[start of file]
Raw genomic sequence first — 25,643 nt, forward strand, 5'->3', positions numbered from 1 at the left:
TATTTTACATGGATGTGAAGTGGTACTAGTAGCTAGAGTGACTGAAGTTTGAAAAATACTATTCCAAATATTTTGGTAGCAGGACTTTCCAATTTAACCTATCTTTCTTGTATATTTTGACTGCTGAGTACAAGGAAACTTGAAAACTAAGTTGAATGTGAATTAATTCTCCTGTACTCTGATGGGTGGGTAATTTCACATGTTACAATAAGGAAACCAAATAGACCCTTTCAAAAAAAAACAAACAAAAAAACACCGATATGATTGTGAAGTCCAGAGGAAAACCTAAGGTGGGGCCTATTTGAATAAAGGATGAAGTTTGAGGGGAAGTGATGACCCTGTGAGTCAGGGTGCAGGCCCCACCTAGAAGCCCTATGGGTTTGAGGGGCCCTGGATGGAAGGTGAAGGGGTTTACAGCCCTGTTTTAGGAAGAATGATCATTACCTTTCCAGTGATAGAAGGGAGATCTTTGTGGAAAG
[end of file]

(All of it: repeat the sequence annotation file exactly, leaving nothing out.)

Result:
Raw genomic sequence first — 25,643 nt, forward strand, 5'->3', positions numbered from 1 at the left:
TATTTTACATGGATGTGAAGTGGTACTAGTAGCTAGAGTGACTGAAGTTTGAAAAATACTATTCCAAATATTTTGGTAGCAGGACTTTCCAATTTAACCTATCTTTCTTGTATATTTTGACTGCTGAGTACAAGGAAACTTGAAAACTAAGTTGAATGTGAATTAATTCTCCTGTACTCTGATGGGTGGGTAATTTCACATGTTACAATAAGGAAACCAAATAGACCCTTTCAAAAAAAAACAAACAAAAAAACACCGATATGATTGTGAAGTCCAGAGGAAAACCTAAGGTGGGGCCTATTTGAATAAAGGATGAAGTTTGAGGGGAAGTGATGACCCTGTGAGTCAGGGTGCAGGCCCCACCTAGAAGCCCTATGGGTTTGAGGGGCCCTGGATGGAAGGTGAAGGGGTTTACAGCCCTGTTTTAGGAAGAATGATCATTACCTTTCCAGTGATAGAAGGGAGATCTTTGTGGAAAG